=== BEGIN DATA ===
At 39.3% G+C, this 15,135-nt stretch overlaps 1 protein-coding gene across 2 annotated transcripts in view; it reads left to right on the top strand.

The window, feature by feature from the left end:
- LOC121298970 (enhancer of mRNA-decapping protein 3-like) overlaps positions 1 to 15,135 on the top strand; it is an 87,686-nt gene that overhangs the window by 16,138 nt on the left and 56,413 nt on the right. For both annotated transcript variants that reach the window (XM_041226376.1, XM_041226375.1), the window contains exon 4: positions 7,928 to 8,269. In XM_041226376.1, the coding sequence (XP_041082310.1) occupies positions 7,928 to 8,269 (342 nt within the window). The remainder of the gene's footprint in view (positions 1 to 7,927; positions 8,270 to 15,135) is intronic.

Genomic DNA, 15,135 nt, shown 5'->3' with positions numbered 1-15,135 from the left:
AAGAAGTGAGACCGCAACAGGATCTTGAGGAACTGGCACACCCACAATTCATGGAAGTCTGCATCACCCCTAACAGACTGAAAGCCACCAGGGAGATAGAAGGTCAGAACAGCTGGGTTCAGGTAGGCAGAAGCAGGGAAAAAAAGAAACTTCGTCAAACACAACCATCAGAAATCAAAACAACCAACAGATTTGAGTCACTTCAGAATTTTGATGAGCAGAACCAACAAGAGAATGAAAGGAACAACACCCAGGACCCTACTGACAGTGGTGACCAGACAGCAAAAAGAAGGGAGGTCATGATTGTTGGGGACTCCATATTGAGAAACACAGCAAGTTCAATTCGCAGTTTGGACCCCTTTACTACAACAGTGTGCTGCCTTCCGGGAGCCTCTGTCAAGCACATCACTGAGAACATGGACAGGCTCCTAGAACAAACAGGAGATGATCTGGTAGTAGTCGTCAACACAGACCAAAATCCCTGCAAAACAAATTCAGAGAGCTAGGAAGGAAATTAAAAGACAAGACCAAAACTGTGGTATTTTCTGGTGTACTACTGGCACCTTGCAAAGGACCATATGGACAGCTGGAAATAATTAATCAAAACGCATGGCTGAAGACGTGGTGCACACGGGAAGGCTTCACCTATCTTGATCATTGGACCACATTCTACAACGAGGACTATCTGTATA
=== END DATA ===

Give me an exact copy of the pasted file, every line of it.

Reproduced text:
At 39.3% G+C, this 15,135-nt stretch overlaps 1 protein-coding gene across 2 annotated transcripts in view; it reads left to right on the top strand.

The window, feature by feature from the left end:
- LOC121298970 (enhancer of mRNA-decapping protein 3-like) overlaps positions 1 to 15,135 on the top strand; it is an 87,686-nt gene that overhangs the window by 16,138 nt on the left and 56,413 nt on the right. For both annotated transcript variants that reach the window (XM_041226376.1, XM_041226375.1), the window contains exon 4: positions 7,928 to 8,269. In XM_041226376.1, the coding sequence (XP_041082310.1) occupies positions 7,928 to 8,269 (342 nt within the window). The remainder of the gene's footprint in view (positions 1 to 7,927; positions 8,270 to 15,135) is intronic.

Genomic DNA, 15,135 nt, shown 5'->3' with positions numbered 1-15,135 from the left:
AAGAAGTGAGACCGCAACAGGATCTTGAGGAACTGGCACACCCACAATTCATGGAAGTCTGCATCACCCCTAACAGACTGAAAGCCACCAGGGAGATAGAAGGTCAGAACAGCTGGGTTCAGGTAGGCAGAAGCAGGGAAAAAAAGAAACTTCGTCAAACACAACCATCAGAAATCAAAACAACCAACAGATTTGAGTCACTTCAGAATTTTGATGAGCAGAACCAACAAGAGAATGAAAGGAACAACACCCAGGACCCTACTGACAGTGGTGACCAGACAGCAAAAAGAAGGGAGGTCATGATTGTTGGGGACTCCATATTGAGAAACACAGCAAGTTCAATTCGCAGTTTGGACCCCTTTACTACAACAGTGTGCTGCCTTCCGGGAGCCTCTGTCAAGCACATCACTGAGAACATGGACAGGCTCCTAGAACAAACAGGAGATGATCTGGTAGTAGTCGTCAACACAGACCAAAATCCCTGCAAAACAAATTCAGAGAGCTAGGAAGGAAATTAAAAGACAAGACCAAAACTGTGGTATTTTCTGGTGTACTACTGGCACCTTGCAAAGGACCATATGGACAGCTGGAAATAATTAATCAAAACGCATGGCTGAAGACGTGGTGCACACGGGAAGGCTTCACCTATCTTGATCATTGGACCACATTCTACAACGAGGACTATCTGTATA